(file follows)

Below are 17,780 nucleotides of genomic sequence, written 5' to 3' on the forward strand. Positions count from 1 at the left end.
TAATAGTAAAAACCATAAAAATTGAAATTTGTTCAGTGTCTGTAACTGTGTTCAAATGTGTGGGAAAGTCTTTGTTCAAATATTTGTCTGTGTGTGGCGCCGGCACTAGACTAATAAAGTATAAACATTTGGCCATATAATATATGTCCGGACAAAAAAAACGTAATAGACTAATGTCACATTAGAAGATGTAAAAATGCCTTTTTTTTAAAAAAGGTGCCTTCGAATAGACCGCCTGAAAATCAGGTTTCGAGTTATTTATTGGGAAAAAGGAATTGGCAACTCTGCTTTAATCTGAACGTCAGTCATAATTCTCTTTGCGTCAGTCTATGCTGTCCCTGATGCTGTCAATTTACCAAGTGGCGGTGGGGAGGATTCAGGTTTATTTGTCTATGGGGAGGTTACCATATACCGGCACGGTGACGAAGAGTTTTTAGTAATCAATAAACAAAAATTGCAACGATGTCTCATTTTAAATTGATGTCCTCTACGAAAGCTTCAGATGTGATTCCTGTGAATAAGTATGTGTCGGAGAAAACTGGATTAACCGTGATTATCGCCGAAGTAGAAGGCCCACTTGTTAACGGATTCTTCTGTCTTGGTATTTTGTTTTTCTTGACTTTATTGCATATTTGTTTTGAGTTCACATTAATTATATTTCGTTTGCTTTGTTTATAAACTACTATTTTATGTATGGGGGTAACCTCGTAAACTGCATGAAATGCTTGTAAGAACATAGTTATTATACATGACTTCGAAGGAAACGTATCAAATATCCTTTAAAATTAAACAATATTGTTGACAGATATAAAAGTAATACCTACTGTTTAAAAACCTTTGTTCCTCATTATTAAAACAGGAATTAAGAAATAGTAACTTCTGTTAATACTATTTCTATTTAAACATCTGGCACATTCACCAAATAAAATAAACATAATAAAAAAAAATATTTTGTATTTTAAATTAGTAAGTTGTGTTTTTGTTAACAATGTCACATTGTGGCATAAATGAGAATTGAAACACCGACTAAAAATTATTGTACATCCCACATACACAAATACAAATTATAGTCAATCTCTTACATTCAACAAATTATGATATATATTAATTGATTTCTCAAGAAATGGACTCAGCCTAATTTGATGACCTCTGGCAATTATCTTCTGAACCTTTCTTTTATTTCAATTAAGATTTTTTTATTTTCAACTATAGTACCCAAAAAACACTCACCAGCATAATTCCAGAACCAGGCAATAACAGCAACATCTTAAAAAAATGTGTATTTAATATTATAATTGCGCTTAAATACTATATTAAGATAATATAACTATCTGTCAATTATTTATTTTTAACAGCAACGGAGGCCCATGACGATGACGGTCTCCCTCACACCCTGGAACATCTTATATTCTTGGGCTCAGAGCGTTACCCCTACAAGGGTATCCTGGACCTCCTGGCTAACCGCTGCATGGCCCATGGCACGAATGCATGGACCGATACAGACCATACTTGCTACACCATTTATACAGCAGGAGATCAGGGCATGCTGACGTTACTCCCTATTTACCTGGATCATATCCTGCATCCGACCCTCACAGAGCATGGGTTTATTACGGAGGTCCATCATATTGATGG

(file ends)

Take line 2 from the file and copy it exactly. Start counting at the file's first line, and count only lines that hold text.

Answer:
TAATAGTAAAAACCATAAAAATTGAAATTTGTTCAGTGTCTGTAACTGTGTTCAAATGTGTGGGAAAGTCTTTGTTCAAATATTTGTCTGTGTGTGGCGCCGGCACTAGACTAATAAAGTATAAACATTTGGCCATATAATATATGTCCGGACAAAAAAAACGTAATAGACTAATGTCACATTAGAAGATGTAAAAATGCCTTTTTTTTAAAAAAGGTGCCTTCGAATAGACCGCCTGAAAATCAGGTTTCGAGTTATTTATTGGGAAAAAGGAATTGGCAACTCTGCTTTAATCTGAACGTCAGTCATAATTCTCTTTGCGTCAGTCTATGCTGTCCCTGATGCTGTCAATTTACCAAGTGGCGGTGGGGAGGATTCAGGTTTATTTGTCTATGGGGAGGTTACCATATACCGGCACGGTGACGAAGAGTTTTTAGTAATCAATAAACAAAAATTGCAACGATGTCTCATTTTAAATTGATGTCCTCTACGAAAGCTTCAGATGTGATTCCTGTGAATAAGTATGTGTCGGAGAAAACTGGATTAACCGTGATTATCGCCGAAGTAGAAGGCCCACTTGTTAACGGATTCTTCTGTCTTGGTATTTTGTTTTTCTTGACTTTATTGCATATTTGTTTTGAGTTCACATTAATTATATTTCGTTTGCTTTGTTTATAAACTACTATTTTATGTATGGGGGTAACCTCGTAAACTGCATGAAATGCTTGTAAGAACATAGTTATTATACATGACTTCGAAGGAAACGTATCAAATATCCTTTAAAATTAAACAATATTGTTGACAGATATAAAAGTAATACCTACTGTTTAAAAACCTTTGTTCCTCATTATTAAAACAGGAATTAAGAAATAGTAACTTCTGTTAATACTATTTCTATTTAAACATCTGGCACATTCACCAAATAAAATAAACATAATAAAAAAAAATATTTTGTATTTTAAATTAGTAAGTTGTGTTTTTGTTAACAATGTCACATTGTGGCATAAATGAGAATTGAAACACCGACTAAAAATTATTGTACATCCCACATACACAAATACAAATTATAGTCAATCTCTTACATTCAACAAATTATGATATATATTAATTGATTTCTCAAGAAATGGACTCAGCCTAATTTGATGACCTCTGGCAATTATCTTCTGAACCTTTCTTTTATTTCAATTAAGATTTTTTTATTTTCAACTATAGTACCCAAAAAACACTCACCAGCATAATTCCAGAACCAGGCAATAACAGCAACATCTTAAAAAAATGTGTATTTAATATTATAATTGCGCTTAAATACTATATTAAGATAATATAACTATCTGTCAATTATTTATTTTTAACAGCAACGGAGGCCCATGACGATGACGGTCTCCCTCACACCCTGGAACATCTTATATTCTTGGGCTCAGAGCGTTACCCCTACAAGGGTATCCTGGACCTCCTGGCTAACCGCTGCATGGCCCATGGCACGAATGCATGGACCGATACAGACCATACTTGCTACACCATTTATACAGCAGGAGATCAGGGCATGCTGACGTTACTCCCTATTTACCTGGATCATATCCTGCATCCGACCCTCACAGAGCATGGGTTTATTACGGAGGTCCATCATATTGATGG